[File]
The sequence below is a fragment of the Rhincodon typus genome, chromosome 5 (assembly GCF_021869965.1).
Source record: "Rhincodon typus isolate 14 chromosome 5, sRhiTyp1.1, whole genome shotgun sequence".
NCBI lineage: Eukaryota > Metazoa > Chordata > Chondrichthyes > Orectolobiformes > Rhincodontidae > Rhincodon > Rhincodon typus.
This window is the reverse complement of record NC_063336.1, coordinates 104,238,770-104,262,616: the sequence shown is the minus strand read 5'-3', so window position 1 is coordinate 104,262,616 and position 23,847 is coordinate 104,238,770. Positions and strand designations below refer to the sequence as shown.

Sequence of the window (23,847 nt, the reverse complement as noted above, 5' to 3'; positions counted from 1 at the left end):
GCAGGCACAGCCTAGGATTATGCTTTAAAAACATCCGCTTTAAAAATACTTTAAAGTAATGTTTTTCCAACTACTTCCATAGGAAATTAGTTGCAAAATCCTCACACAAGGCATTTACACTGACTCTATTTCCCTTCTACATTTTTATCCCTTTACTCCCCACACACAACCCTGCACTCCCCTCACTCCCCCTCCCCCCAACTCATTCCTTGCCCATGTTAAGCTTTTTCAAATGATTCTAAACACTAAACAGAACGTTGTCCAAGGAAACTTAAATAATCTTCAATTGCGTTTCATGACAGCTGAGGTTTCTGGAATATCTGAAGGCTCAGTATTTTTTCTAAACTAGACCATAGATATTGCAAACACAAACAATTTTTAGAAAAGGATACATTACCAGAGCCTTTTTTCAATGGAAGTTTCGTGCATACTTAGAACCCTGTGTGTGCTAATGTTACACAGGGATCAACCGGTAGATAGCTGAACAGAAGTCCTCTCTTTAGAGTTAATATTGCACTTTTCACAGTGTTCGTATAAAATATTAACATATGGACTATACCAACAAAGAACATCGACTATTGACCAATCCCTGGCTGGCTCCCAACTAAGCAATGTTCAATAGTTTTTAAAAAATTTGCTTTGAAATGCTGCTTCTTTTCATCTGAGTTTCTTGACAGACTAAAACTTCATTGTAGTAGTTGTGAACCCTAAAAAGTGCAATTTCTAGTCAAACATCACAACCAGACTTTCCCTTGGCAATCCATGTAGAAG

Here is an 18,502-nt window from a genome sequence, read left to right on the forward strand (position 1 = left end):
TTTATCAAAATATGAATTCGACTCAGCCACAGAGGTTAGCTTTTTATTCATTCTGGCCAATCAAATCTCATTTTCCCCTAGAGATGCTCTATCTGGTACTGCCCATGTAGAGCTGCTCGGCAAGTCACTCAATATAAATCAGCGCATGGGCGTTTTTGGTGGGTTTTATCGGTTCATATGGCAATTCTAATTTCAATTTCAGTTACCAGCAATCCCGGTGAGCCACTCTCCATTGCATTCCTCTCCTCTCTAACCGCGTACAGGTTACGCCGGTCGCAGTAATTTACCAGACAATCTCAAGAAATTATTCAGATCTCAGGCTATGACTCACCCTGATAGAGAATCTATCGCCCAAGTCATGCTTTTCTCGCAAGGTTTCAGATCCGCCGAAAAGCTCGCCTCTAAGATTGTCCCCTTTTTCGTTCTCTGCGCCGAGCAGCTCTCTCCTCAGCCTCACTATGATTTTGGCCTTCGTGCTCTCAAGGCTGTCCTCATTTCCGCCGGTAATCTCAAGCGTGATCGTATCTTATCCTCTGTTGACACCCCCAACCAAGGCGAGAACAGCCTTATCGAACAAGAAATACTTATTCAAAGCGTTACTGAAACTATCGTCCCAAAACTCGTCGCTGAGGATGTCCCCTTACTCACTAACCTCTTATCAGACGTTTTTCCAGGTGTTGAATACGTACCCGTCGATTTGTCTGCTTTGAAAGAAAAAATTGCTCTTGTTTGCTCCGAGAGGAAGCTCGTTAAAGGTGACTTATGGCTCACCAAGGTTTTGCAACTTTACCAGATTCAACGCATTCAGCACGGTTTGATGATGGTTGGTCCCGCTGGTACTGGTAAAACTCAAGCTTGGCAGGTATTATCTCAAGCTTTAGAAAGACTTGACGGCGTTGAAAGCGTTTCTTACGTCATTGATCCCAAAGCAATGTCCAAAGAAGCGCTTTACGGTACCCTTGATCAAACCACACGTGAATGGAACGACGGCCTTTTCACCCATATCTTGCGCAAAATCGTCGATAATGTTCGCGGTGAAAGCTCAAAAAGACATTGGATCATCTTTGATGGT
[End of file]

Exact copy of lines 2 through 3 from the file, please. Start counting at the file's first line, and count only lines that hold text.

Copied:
Source record: "Rhincodon typus isolate 14 chromosome 5, sRhiTyp1.1, whole genome shotgun sequence".
NCBI lineage: Eukaryota > Metazoa > Chordata > Chondrichthyes > Orectolobiformes > Rhincodontidae > Rhincodon > Rhincodon typus.